Or: Why economists like those little Miss Steaks.
Amalia Miller, an economist at the University of Virginia, studied the timing of maternity and its effect on earnings. That effect is large: delay maternity by just one year and you can expect your career earnings to rise by 10 per cent, partly because you will work longer hours and partly because you will enjoy a better wage rate. For professionals like you, the wage effect is even higher.UPDATE: See also this new CBO study, The Effect of a First Child on Female Labor Supply: Evidence from Women Seeking Fertility Services, by Julian P. Cristia.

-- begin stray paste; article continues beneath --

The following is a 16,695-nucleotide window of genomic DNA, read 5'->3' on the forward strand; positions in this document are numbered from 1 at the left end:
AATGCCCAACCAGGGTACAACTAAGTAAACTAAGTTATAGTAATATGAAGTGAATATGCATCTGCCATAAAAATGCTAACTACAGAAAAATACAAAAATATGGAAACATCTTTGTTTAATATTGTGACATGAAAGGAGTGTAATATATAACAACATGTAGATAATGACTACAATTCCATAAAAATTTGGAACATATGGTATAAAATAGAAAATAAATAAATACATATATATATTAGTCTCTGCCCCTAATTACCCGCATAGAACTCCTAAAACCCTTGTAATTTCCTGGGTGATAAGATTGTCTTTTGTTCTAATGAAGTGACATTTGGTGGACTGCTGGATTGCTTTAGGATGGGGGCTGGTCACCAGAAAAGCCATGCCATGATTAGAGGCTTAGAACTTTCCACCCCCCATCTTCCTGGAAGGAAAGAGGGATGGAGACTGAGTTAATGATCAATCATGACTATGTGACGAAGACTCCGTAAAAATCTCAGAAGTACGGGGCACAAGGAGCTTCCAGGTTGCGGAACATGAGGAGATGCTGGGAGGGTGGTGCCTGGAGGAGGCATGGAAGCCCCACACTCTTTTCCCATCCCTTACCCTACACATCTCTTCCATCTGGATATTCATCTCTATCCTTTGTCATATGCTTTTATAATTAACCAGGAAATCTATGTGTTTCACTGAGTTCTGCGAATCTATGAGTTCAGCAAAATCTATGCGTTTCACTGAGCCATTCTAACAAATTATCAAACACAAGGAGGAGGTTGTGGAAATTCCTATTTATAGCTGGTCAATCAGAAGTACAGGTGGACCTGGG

These numbers strip out the effects of choice, because they are all based on accidents. Professor Miller made three types of comparison. She compared women who became mothers at 27 with those who became mothers at 28 despite both groups using contraception and therefore not choosing the timing. She also compared women who successfully got pregnant at 27 with women who tried at 27 but did not succeed for a year; or women who miscarried at 27 and then got pregnant again a year later. The women wanted the same date of pregnancy but bad luck intervened - and their careers benefited.
Professor Miller’s results suggest that you should leave your pregnancy as late as you dare. Her methods remind you, though, that you may not get to decide.